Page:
gold Meaning, Definition & Usage
noun coins made of gold
noun a deep yellow color
- an amber light illuminated the room
- he admired the gold of her hair
noun a soft yellow malleable ductile (trivalent and univalent) metallic element; occurs mainly as nuggets in rocks and alluvial deposits; does not react with most chemicals but is attacked by chlorine and aqua regia
atomic number 79; Au.
noun great wealth
- Whilst that for which all virtue now is sold, and almost every vice--almighty gold"--Ben Jonson
noun something likened to the metal in brightness or preciousness or superiority etc.
- the child was as good as gold
- she has a heart of gold
adjective satellite made from or covered with gold
- gold coins
- the gold dome of the Capitol
- the golden calf
- gilded icons
adjective satellite having the deep slightly brownish color of gold
aureate; gilded; gilt; golden.
- long aureate (or golden) hair
- a gold carpet
Gold, Golde, Goolde noun
(Bot.) An old English name of some yellow flower, -- the marigold ( Calendula), according to Dr. Prior, but in Chaucer perhaps the turnsole.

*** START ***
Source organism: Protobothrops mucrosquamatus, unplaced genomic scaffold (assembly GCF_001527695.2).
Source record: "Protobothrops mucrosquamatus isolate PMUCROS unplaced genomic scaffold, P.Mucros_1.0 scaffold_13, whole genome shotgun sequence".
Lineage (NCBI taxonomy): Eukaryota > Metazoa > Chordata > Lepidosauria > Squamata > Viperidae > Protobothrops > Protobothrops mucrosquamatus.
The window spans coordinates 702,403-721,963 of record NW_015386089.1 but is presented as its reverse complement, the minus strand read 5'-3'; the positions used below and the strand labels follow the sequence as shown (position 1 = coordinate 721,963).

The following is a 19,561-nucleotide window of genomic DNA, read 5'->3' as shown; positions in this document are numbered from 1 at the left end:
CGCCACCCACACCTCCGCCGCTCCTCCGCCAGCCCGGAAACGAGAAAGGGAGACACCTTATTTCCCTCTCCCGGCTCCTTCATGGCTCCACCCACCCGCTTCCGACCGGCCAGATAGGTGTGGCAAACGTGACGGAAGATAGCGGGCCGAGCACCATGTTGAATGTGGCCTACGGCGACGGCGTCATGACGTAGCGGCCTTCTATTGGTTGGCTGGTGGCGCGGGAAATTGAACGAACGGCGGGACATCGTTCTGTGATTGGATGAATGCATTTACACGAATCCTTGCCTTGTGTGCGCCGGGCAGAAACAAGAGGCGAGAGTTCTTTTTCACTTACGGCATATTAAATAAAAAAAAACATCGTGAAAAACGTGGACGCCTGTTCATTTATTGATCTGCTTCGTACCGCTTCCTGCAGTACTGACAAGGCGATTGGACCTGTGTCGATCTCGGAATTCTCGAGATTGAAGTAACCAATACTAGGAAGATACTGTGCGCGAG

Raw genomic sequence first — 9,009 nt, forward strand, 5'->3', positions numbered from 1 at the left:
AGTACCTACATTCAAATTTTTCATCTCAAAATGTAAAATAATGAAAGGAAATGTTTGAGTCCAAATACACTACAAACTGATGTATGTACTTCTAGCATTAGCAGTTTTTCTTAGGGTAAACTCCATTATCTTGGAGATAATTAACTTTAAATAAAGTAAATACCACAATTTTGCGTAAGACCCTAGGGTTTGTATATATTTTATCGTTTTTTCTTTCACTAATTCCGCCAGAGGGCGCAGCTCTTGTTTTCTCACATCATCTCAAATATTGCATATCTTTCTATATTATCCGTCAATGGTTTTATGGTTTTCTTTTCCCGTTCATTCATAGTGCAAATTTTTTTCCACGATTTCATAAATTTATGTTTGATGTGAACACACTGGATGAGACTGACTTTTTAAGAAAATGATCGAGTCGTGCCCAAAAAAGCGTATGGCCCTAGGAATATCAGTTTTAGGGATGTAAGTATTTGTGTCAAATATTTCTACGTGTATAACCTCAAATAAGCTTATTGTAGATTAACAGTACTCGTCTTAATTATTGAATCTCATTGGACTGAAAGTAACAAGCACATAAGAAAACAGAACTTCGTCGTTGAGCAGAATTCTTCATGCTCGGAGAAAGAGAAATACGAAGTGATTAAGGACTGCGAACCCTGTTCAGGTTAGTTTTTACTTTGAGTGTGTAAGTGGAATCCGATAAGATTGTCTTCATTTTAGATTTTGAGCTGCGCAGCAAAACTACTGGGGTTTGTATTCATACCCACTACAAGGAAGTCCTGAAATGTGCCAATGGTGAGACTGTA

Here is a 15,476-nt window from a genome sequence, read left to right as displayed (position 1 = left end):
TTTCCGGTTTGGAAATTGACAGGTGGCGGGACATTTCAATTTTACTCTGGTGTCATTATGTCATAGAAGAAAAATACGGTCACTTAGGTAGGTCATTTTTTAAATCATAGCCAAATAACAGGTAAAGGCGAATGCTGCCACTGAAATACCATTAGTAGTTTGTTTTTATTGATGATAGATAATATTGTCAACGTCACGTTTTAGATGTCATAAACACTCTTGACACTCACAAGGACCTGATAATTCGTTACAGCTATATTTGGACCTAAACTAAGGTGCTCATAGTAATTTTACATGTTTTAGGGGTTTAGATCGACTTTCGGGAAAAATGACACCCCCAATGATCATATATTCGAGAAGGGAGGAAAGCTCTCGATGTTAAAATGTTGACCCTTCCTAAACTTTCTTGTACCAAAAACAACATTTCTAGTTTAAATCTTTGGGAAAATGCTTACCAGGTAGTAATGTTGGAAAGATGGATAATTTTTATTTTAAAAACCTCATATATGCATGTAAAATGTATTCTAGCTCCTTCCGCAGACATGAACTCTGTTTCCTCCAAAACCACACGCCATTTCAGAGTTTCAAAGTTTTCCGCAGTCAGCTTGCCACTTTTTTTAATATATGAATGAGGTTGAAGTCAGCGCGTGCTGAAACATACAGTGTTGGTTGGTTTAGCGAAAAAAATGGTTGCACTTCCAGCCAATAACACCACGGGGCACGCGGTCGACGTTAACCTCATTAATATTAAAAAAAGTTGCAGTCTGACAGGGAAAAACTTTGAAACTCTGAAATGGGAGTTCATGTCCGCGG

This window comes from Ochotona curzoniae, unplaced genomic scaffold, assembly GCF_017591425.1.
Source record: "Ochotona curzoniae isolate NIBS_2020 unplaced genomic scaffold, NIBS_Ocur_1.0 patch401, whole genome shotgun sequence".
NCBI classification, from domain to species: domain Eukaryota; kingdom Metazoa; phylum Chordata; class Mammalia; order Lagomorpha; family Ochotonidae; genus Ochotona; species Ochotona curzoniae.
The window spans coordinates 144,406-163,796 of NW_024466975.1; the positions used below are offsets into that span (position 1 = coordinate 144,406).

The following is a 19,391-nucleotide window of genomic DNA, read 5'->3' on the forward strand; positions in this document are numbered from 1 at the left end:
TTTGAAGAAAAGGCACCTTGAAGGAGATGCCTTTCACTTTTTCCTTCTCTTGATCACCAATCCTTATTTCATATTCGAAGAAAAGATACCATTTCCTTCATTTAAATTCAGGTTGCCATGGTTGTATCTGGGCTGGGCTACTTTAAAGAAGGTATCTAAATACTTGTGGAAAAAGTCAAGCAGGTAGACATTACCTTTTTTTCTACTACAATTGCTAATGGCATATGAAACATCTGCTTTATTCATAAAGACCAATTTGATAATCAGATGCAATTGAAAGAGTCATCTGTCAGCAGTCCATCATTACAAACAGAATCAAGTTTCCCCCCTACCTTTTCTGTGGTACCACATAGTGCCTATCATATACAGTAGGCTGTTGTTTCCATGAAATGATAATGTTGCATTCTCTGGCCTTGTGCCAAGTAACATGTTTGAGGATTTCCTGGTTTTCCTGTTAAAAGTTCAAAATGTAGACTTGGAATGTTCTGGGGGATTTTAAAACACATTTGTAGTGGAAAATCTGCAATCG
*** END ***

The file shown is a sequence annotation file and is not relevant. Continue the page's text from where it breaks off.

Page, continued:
(Chem.) A metallic element, constituting the most precious metal used as a common commercial medium of exchange. It has a characteristic yellow color, is one of the heaviest substances known (specific gravity 19.32), is soft, and very malleable and ductile. It is quite unalterable by heat, moisture, and most corrosive agents, and therefore well suited for its use in coin and jewelry. Symbol Au (Aurum). Atomic weight 196.7. ✍ Native gold contains usually eight to ten per cent of silver, but often much more. As the amount of silver increases, the color becomes whiter and the specific gravity lower. Gold is very widely disseminated, as in the sands of many rivers, but in very small quantity. It usually occurs in quartz veins (gold quartz), in slate and metamorphic rocks, or in sand and alluvial soil, resulting from the disintegration of such rocks. It also occurs associated with other metallic substances, as in auriferous pyrites, and is combined with tellurium in the minerals petzite, calaverite, sylvanite, etc. Pure gold is too soft for ordinary use, and is hardened by alloying with silver and copper, the latter giving a characteristic reddish tinge. [See Carat.] Gold also finds use in gold foil, in the pigment purple of Cassius, and in the chloride, which is used as a toning agent in photography.
Money; riches; wealth.
For me, the gold of France did not seduce. Shak.
A yellow color, like that of the metal; as, a flower tipped with. gold
Figuratively, something precious or pure;Shak. as, hearts of. gold
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